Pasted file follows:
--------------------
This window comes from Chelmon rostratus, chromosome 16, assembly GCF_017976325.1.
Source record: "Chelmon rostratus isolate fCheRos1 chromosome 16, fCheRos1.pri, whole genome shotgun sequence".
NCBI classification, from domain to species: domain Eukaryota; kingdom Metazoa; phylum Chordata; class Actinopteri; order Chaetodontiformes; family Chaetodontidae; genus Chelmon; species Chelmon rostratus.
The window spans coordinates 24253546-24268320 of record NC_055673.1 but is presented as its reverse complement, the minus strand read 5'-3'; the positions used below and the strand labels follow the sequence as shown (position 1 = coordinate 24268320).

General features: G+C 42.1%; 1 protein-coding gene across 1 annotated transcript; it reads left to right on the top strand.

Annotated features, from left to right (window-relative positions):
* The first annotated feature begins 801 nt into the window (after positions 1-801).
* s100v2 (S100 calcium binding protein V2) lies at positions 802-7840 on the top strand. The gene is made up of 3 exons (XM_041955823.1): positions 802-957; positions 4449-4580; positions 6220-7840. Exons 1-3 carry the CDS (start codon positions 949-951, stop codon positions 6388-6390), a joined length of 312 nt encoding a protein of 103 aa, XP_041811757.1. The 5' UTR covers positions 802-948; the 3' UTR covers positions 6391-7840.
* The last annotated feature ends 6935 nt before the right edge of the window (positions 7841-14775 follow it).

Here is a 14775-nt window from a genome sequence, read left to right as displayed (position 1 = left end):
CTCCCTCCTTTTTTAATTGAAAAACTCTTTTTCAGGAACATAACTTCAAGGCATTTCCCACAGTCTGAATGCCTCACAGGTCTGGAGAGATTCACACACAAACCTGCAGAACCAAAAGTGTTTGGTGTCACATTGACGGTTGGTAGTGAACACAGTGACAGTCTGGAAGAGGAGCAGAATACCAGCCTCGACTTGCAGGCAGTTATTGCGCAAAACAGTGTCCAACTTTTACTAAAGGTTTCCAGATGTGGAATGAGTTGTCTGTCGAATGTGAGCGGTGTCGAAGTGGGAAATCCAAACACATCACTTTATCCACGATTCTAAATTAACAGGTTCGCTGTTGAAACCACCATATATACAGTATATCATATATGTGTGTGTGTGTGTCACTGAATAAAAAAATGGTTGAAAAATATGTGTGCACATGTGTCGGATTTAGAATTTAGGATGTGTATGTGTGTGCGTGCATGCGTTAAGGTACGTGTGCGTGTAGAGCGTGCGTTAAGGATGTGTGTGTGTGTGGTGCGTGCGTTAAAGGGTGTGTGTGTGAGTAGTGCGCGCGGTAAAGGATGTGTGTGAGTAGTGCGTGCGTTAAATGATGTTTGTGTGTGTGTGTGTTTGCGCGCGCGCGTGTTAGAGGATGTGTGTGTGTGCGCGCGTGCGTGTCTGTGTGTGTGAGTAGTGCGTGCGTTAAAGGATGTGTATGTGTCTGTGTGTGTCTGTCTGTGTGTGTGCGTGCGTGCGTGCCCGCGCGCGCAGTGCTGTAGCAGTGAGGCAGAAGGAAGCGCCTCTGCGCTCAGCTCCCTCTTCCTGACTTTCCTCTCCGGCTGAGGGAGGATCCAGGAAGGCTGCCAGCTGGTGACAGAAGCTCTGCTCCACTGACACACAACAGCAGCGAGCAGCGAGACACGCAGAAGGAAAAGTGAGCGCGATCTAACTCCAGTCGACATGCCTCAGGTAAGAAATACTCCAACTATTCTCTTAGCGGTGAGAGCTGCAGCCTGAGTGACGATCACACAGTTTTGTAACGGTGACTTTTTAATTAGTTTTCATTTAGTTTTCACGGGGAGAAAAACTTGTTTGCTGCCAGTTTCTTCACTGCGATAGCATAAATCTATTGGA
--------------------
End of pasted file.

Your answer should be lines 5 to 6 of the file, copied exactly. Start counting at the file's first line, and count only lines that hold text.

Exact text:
General features: G+C 42.1%; 1 protein-coding gene across 1 annotated transcript; it reads left to right on the top strand.

Annotated features, from left to right (window-relative positions):